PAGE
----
by Antonia DePace | February 21, 2017 1:46 pm
Home is where the heart is. But the heart of the home? That’d be the kitchen—the place where everyone ends up gathering.
This never used to be the case for a Queen Anne Victorian in Somerville, until a recent renovation transformed its cramped kitchen into a breezy one. Built in 1894, with the last home improvements wrapping up in the ’70s and ’80s, the home in Spring Hill boasted gorgeous original details. The stained glass windows, high ceilings, and detailed wood floors gave a sense of grandeur—but then there was the kitchen.
According to Refined Renovations owner Jim Buhrer, the kitchen seemed to be the only part of the house that didn’t quite belong.
“[The home] was made back when the kitchen was really just for service and it was very tight,” Buhrer explains. “It was such a beautiful, grand home in Somerville—the area is just exploding—so we really wanted to make the kitchen work with the rest of the home.”
Buhrer and his team got to work on making the kitchen functional by repositioning the back wall. It gave the kitchen more space and transformed the room into a perfect square shape. He put in all new appliances and accented them with a modern lantern-style chandelier.
Soaring ceilings gave Buhrer the chance to work upward. “The ceiling heights were so tall that we really wanted to emphasize and take advantage of that, which is why we could use that big hood and the cabinets on the wall, and the large lantern to anchor the space,” he says.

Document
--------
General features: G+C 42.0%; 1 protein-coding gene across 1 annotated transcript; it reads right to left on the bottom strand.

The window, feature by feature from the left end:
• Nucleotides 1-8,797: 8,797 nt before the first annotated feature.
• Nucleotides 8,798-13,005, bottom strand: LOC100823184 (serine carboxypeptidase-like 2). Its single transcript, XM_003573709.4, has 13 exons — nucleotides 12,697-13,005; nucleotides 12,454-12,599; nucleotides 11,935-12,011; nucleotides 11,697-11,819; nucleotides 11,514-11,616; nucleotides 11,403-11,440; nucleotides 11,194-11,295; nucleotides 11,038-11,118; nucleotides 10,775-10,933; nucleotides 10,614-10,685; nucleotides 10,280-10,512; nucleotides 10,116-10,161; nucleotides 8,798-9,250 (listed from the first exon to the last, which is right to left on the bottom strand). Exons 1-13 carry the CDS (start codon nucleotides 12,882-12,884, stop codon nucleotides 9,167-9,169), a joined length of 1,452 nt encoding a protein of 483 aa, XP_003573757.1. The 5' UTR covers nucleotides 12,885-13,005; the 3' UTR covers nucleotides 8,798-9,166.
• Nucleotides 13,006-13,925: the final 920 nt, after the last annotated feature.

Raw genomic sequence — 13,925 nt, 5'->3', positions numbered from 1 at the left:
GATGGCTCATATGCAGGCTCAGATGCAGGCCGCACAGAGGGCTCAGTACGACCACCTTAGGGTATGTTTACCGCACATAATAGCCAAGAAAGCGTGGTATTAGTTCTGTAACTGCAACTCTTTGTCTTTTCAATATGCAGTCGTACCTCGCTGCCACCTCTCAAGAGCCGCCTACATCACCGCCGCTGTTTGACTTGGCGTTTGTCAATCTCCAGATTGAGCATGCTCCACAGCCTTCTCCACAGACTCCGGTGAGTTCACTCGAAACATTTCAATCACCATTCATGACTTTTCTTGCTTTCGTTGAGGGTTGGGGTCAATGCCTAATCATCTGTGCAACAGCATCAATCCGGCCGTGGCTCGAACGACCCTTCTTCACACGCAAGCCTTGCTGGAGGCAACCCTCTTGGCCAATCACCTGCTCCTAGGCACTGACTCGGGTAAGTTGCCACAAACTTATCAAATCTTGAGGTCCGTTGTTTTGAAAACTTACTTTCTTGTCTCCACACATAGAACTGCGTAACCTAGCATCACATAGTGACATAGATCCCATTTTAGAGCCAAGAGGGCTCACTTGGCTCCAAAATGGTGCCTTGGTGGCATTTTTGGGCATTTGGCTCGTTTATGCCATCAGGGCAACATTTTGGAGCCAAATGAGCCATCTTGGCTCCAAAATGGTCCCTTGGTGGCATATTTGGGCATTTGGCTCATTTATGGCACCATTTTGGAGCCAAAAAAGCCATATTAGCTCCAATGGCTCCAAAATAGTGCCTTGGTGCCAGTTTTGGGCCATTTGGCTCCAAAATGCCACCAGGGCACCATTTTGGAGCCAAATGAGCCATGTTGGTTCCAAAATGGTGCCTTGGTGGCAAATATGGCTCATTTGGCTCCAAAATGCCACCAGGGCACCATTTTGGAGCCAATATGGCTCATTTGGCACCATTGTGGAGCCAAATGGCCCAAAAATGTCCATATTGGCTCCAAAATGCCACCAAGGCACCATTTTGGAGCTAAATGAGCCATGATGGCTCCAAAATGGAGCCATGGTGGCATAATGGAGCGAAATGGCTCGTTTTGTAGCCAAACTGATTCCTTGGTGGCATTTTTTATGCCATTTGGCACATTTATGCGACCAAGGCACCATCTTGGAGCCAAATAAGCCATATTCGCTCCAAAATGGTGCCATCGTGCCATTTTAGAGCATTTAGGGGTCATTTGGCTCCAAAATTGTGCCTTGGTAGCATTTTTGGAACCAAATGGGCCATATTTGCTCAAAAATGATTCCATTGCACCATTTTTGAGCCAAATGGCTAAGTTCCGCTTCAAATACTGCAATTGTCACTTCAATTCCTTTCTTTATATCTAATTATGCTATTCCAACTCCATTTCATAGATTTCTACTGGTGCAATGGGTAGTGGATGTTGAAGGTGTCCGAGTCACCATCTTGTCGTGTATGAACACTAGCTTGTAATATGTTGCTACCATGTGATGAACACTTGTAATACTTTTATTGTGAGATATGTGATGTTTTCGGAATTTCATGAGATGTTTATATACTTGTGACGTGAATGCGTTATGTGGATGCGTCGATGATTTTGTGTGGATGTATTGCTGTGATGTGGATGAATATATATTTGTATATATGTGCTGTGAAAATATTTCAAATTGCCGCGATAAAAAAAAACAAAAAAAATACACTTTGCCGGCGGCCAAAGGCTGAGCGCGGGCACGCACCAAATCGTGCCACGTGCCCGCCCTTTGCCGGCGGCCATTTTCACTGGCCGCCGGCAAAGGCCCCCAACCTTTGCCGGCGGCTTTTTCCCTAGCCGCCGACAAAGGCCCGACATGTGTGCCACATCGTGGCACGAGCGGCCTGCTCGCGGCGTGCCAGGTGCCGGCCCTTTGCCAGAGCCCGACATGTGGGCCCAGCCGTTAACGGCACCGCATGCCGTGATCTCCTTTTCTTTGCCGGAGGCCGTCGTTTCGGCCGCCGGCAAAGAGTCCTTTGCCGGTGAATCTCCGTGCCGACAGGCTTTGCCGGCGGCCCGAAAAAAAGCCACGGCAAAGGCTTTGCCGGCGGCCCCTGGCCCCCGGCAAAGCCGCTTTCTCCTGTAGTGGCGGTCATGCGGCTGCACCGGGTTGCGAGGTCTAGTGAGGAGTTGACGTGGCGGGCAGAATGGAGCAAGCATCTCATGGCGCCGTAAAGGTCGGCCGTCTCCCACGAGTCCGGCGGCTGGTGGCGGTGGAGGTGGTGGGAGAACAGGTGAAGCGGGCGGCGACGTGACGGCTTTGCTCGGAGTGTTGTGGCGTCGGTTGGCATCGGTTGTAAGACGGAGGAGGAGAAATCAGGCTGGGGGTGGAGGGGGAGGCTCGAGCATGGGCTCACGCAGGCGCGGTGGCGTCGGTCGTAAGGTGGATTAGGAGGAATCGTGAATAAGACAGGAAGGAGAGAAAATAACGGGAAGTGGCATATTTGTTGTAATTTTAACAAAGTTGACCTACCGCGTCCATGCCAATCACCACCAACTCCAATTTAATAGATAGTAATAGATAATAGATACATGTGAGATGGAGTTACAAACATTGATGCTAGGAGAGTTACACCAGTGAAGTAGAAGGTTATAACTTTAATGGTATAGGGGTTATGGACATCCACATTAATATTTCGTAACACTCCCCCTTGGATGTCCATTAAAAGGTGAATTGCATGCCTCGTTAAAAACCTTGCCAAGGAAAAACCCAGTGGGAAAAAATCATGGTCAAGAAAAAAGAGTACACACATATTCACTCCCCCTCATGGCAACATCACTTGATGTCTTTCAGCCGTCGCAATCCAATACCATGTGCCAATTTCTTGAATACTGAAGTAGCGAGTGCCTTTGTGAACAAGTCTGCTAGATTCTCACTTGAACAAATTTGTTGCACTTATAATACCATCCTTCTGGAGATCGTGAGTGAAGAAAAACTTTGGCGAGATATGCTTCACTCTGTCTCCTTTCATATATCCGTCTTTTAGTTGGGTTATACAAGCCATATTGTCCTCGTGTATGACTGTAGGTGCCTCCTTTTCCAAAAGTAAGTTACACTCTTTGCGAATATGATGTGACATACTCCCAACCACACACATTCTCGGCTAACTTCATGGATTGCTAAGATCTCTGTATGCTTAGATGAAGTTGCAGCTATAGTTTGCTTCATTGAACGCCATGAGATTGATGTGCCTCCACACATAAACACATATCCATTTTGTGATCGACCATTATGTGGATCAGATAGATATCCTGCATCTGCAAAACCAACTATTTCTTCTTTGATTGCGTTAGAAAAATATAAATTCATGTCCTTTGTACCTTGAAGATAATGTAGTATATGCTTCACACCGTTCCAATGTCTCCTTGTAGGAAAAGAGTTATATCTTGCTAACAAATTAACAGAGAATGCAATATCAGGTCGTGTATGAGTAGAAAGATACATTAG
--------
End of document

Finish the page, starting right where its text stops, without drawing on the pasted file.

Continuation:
He put in bright double-stack glass cabinets with a wrap-around crown, plus a stainless steel hood over the stove. According to Buhrer, the only true original design of the kitchen that remains is the trio of windows, which overlook the side yard. To balance the space, he centered a stainless steel farmhouse sink under the windows.
Buhrer also found it important to add an island in the kitchen to create more counter space. “We came in with a really large square island so people can come in and congregate into the kitchen, because everyone knows that that is where the parties go to,” Buhrer says.
The island measures nearly 7 feet by 7 feet, and creates a new flow of movement in the room. Because the space didn’t offer much square footage to begin with, Buhrer emphasizes it was important to utilize the space at hand. He explains the more counter space within a kitchen, the larger and more open it looks. Case in point: the island creates enough counter space so the host can entertain and cook there at the same time.
A few years ago, a party may never have made its way into the kitchen. But now, the former service kitchen is a dreamy cooking space that flows seamlessly with the rest of the house.
“When you walk in there now you have no idea where the kitchen is now,” Buhrer says. “It blends in.”
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